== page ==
The Fifth Pillar of Islam

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by Hazrat Maulana Abul Hasan Ali Nadvi Saheb R.A

The City of Peace should present a True Picture of the Islamic way of Life

The Haj is an annual congregation in which the Muslims from all parts of the world participate. They collect in one place, on a single platform, with a definite aim and conviction, and in a rare religious and spiritual atmosphere, and, from it, they draw fresh strength and gain new inspiration. It gives them a splendid opportunity to remove the faults that may have crept into their beliefs and practices under the influence of alien ideologies and un-Islamic civilisations or as a result of imitating the ways of life pursued in the neighbouring countries, and to acquire the knowledge and awareness of faith from the `fountain of purity’ which is eternally protected against pollution and defilement. It is, therefore, essential both logically and from the point of view of the spirit of Islam and the Haj that the City of Peace (i. e., Mecca) with which the whole of the Pilgrimage is associated preserved the heritage of the Islamic programme of life in all its aspects and presented such a picture of it that the pilgrims were able to appreciate its distinctiveness and to live through it, however brief their stay might be, as a reality. God has made the blessed city of Mecca the seat of the Haj and the place of refuge for all Muslims. They come here with the impression that it is the spiritual capital of Islam and the springhead of sanctity. On coming here an ordinary Muslim who lives far away from the nerve-centre of Islam regards everything related to it to be authentic. Whatever he sees or hears is to him the last word in correctness and propriety for the simple reason that in the eyes of the common Muslim the conduct of no one can be more in keeping with the standard of Islam than that of the people of Mecca and Medina. It could simply be no other way because the followers of every religion or civilisation look to its place of origin or spiritual or cultural headquarters for inspiration, and believe what obtains there to be the measuring yard of excellence. Thus the lexicon of the Quraish is considered to be of the highest merit in Arabia, and next to it is the language of the bedouin which sets the pattern for the idiom, pronunciation and mode of expression among the Arabs. Similarly, the conduct of the people of Medina was regarded as decisive in the Maliki school of jurisprudence and during the heyday of Spain the behaviour of the inhabitants of Cardova was held to be the standard of perfection by the jurists of the West. People, indeed, have always been in the habit of imagining the capitals of their countries to be the citadels of culture. They vie with each other in following the trends set over there in dress and other fields of personal and social behaviour. It is, therefore, a most disconcerting experience for Muslim religious teachers when pilgrims returning from the Seat of Islam tell them that what they had seen there was quite different from what they had been preaching.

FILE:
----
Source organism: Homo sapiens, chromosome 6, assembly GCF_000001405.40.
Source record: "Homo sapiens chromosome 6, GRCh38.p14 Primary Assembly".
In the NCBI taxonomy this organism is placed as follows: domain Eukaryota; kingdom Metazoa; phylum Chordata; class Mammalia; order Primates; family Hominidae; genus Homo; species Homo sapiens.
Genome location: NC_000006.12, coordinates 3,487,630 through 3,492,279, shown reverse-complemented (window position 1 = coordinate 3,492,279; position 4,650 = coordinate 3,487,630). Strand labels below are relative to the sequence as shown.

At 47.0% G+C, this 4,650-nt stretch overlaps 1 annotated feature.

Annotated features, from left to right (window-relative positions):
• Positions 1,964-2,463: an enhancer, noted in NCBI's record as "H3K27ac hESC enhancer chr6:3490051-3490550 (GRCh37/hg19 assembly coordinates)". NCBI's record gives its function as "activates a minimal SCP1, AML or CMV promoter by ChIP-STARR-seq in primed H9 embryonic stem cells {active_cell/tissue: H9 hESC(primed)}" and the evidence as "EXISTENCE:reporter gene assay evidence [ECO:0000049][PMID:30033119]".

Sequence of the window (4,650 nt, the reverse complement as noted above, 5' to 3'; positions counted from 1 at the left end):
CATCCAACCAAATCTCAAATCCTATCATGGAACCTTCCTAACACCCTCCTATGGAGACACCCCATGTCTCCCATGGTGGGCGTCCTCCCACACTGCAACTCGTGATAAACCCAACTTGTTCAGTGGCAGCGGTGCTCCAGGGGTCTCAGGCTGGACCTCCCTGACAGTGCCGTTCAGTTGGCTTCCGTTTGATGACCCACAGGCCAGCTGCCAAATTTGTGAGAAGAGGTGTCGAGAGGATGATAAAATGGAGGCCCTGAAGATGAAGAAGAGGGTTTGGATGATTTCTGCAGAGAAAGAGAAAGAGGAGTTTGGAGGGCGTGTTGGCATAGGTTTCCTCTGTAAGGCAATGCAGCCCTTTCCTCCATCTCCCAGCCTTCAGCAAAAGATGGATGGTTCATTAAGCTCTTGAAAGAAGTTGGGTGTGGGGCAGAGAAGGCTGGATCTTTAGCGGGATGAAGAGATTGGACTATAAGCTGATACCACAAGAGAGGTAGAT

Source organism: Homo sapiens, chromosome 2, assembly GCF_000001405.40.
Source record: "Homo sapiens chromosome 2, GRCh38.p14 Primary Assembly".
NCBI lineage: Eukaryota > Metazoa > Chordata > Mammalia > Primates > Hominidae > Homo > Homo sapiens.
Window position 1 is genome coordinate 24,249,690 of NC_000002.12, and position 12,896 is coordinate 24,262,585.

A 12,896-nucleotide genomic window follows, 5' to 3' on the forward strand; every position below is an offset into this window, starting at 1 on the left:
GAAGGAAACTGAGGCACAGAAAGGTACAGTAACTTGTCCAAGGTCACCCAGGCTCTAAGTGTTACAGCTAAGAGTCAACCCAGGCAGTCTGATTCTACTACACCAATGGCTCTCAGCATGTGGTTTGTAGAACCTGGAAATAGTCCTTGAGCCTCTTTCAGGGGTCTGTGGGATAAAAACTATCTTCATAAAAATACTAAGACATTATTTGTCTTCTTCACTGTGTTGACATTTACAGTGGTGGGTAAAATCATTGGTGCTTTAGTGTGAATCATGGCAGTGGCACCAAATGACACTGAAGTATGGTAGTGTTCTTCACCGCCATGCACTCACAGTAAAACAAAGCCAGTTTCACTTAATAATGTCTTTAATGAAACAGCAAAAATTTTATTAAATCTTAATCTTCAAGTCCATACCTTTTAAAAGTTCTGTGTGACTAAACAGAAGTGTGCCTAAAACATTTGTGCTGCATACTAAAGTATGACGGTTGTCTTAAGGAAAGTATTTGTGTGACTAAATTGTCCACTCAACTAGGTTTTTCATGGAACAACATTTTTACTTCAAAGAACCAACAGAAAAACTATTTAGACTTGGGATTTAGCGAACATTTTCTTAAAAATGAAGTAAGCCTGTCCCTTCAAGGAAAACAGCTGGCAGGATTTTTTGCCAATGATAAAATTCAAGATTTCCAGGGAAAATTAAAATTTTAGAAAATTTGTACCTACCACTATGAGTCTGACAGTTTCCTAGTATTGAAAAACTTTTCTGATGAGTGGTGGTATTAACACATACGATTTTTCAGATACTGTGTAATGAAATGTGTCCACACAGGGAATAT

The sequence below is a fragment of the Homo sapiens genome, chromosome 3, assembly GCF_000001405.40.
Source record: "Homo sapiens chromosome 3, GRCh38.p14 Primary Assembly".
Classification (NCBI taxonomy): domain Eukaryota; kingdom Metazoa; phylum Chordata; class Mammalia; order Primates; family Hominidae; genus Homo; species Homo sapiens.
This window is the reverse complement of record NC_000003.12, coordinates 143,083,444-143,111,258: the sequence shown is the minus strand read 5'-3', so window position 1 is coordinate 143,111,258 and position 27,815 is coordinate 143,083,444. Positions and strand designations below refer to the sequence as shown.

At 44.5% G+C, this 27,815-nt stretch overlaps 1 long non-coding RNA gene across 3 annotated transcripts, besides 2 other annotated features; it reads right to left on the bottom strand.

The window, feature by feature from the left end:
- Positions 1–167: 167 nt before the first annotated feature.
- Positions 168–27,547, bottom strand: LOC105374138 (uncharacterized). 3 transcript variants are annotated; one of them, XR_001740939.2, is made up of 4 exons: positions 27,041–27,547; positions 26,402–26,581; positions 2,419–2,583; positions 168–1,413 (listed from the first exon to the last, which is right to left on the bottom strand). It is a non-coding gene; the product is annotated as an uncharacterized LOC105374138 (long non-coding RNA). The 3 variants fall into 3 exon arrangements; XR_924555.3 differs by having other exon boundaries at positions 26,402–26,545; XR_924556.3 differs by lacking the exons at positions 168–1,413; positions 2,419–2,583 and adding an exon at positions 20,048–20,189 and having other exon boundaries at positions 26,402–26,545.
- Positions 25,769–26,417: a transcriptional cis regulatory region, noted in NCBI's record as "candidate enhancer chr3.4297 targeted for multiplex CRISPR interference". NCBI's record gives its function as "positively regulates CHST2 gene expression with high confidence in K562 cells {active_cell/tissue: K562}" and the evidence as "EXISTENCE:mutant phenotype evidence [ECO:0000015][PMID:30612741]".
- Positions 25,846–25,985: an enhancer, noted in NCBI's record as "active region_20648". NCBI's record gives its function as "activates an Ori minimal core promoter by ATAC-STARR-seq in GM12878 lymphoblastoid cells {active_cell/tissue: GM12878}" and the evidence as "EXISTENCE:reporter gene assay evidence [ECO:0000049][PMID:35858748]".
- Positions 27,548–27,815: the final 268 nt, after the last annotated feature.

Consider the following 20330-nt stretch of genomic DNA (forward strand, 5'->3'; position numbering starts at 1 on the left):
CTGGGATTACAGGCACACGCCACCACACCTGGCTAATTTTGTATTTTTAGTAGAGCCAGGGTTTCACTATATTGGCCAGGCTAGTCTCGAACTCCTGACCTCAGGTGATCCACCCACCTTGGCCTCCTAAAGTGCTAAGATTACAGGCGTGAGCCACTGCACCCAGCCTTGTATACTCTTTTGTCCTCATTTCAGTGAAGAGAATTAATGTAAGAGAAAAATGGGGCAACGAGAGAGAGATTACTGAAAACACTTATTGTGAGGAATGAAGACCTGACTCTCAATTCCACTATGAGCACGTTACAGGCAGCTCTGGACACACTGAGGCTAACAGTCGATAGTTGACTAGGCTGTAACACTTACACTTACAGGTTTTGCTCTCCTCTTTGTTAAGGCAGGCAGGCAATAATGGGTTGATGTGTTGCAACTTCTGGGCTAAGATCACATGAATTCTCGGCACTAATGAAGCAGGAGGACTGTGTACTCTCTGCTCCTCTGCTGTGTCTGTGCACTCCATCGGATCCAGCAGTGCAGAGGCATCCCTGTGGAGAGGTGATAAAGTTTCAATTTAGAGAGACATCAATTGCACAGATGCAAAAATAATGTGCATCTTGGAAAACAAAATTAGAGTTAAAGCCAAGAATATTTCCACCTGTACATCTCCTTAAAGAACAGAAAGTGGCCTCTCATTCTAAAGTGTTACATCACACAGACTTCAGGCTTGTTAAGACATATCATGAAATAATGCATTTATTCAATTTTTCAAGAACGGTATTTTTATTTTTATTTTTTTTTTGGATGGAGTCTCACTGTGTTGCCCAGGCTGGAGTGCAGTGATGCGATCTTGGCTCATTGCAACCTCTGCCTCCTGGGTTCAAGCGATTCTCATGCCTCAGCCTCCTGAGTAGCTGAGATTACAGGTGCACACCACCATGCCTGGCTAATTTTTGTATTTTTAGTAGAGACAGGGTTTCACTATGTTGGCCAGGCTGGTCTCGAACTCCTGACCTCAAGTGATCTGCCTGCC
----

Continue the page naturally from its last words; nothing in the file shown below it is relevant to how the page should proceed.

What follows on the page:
What is more important is that Mecca (the City of Peace) should in all circumstances uphold the standards of simplicity and austerity that brought the pilgrims closer to the social and spiritual climate in which the Muslims of the earliest centuries of Islam performed the Haj. On entering it, they should feel that they had stepped into a new world and were living in entirely different surroundings. This will inspire them to cast away the shadow of their past existence and imbibe new values. They will, then, derive a rare spiritual satisfaction from their stay in that blessed town which they could never feel in their own homeland. On the other hand, if the House of Ka`aba or the Haram Sharif remained true to their original state but their surroundings underwent a radical change and the town of Mecca and its neighbouring areas began to look like a part of Europe or America and the Western Civilisation, with all its virtues and vices, swept over it and the Haji, who in the Shariat is described as `the dishevelled and the dust-laden’, set about to enjoy thoroughly the luxuries of the modern age and lead a life of ease and comfort he will not be able to feel the full moral and spiritual impact of the Pilgrimage.

The Haj, because of it, has been described as a kind of Jihad. It is related by Hazrat Ayesha that the Prophet once said, “The best and most superior Jihad is the Haj which finds acceptance (with God).” It is also related by her that once she said to the Prophet that when Jihad was regarded to be a superior act why should they not engage in it (instead of performing the Haj)? The Prophet replied, “But a better kind of Jihad is the Haj on which there is the favour of the Lord.” Another Tradition related by Hazrat Omar reads, “Make preparations for the Haj for it, too, is Jihad.”

If, therefore, Mecca itself changes beyond recognition and accepts blindly the influence of the Western Civilisation and the various modern contrivances of comfort and luxury are freely made available during the Haj the pilgrims will naturally be haunted by a sense of spiritual vacuum and a clear decline in the benefits of the Haj will take place on all sides.